Former New York Fed chair Bill Dudley put a scare into the markets this week when he said the Fed needs to bring down asset prices to help fight inflation. This was his reasoning in a Bloomberg piece:
In contrast to many other countries, the U.S. economy doesn’t respond directly to the level of short-term interest rates. Most home borrowers aren’t affected, because they have long-term, fixed-rate mortgages. And, again in contrast to many other countries, many U.S. households do hold a significant amount of their wealth in equities. As a result, they’re sensitive to financial conditions: Equity prices influence how wealthy they feel, and how willing they are to spend rather than save.
Here’s the kicker:
Investors should pay closer attention to what Powell has said: Financial conditions need to tighten. If this doesn’t happen on its own (which seems unlikely), the Fed will have to shock markets to achieve the desired response. This would mean hiking the federal funds rate considerably higher than currently anticipated. One way or another, to get inflation under control, the Fed will need to push bond yields higher and stock prices lower.
I understand the thinking here. People are wealthier than ever coming out of the pandemic, especially those in the top 20% or so.
This group more or less complains about higher prices but then keeps right on paying them because they can. The problem is it’s probably going to be the bottom 50% that don’t own financial assets that gets hurt the most if we do go into a recession.
But the idea is if you can put a dent in the wealth effect and make borrowing more expensive it should slow demand.
I do worry the law of unintended consequences here though.
Take the housing market.
Housing supply is at all-time lows while prices have been skyrocketing.
Now that the Fed has signaled they will raise interest rates we’ve seen a swift repricing of mortgage rates, going from less than 3% to around 5% in a hurry.
In theory, higher rates should bring prices down because housing just got way more expensive for new buyers.
But higher interest rates will likely cause homebuilders to cut back on new home construction.
And with interest rates so low just a few short months ago, supply could become even more constrained since it will be difficult to get people to trade up from a 3% to 5% mortgage for a more expensive house.
It could become a stand-off between more expensive housing and low supply.
This could make things ever worse for people in the market for a house.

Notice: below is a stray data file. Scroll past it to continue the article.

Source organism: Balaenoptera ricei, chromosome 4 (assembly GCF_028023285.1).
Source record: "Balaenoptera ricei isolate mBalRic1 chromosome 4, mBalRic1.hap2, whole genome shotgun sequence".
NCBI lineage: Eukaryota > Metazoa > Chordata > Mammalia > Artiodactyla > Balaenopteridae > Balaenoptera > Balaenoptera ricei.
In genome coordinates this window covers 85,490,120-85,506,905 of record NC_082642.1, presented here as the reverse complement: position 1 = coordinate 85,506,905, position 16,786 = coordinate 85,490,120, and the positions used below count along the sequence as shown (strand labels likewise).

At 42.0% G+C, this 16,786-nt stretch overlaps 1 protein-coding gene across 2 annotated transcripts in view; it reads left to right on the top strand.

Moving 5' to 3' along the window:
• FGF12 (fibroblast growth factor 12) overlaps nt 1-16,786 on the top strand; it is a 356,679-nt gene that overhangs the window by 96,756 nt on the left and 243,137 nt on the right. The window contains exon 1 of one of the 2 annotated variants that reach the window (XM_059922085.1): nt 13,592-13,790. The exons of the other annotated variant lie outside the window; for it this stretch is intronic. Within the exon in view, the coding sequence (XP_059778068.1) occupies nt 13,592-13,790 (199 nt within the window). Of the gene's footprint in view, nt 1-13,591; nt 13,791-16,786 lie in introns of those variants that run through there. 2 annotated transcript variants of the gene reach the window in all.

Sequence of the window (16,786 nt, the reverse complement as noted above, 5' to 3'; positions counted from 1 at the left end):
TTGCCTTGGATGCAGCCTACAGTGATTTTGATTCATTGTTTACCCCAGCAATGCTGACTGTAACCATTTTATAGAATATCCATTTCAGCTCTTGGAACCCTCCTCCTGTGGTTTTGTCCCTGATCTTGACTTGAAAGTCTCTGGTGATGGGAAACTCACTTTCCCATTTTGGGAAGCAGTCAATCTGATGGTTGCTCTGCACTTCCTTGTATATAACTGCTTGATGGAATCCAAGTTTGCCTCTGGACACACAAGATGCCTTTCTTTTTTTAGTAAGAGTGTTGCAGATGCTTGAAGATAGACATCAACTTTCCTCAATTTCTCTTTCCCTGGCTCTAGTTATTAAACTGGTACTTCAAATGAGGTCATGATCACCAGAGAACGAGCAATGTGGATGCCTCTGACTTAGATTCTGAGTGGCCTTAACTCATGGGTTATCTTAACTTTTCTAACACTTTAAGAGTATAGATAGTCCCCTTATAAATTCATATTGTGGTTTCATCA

Plus housing has held up well historically when mortgage rates rise, especially during periods of high inflation:
It’s certainly possible this relationship won’t hold this time when you consider the appreciation in housing prices since the pandemic and the speed of the move higher in mortgage rates.
But that’s the potential problem for the Fed — the market is moving way faster than they are. A move this fast in rates could become a problem.
While the Fed has raised its benchmark rate just 0.25%, government bond yields have already moved way higher:
Those are some pretty big moves off the lows:
To be fair, the response to the pandemic shoved yields off a cliff to their lowest levels of all-time. And when compared to inflation levels these yields are still relatively low.
I guess I’m struggling with the idea that the Fed is going to raise rates, throw us into a recession and simply lower rates again during the downturn.
It feels like the Fed is simply raising rates now to lower them in the future. It’s like dumping a plate of food on the floor with the intention of cleaning it up.
I think the people are overreacting because no one really has experience dealing with an inflationary environment.
From 2008-2020, the U.S. inflation rate spent just 8 out of 144 months with inflation above 3%. There wasn’t a single month where inflation was above 4%.
And do you remember the biggest economic complaints in that period?
Wages are stagnant.
The robots are going to take all of our jobs.
You should count yourself lucky if you have a job in this economy, let alone ask for a raise.
Now look at the labor market:
Walmart Inc. is raising starting pay for in-house truck drivers to as much as $110,000 a year and expanding a program that trains its existing workers to become drivers.
The company, in a bid to keep its supply chain running smoothly, is setting starting salaries for its truck drivers between $95,000 and $110,000 a year, up from an average starting salary of $87,000, said a Walmart spokeswoman.
Are we sure we want to slow this down? We’ve had 12 months of a hot labor market and the Fed wants to snuff it out already?
Obviously, there are trade-offs in these things. Wages are now growing but so are prices. Inflation presents its own set of problems.
I’m just asking the question: Which one is worse — higher than average inflation (and growth) or lower than average inflation (and growth)?
I’m not suggesting the Fed should keep its foot on the gas pedal. But isn’t there some middle ground between easy monetary policy and a recession?
My controversial take here is I am anti-recession. People lose their jobs, businesses fail, wealth falls and there are often unintended consequences.
Obviously, recessions are a natural extension of our financial system but I would rather avoid creating one on our own if we can help it.
It feels like the Fed is going to push us into a recession.
That’s a mistake.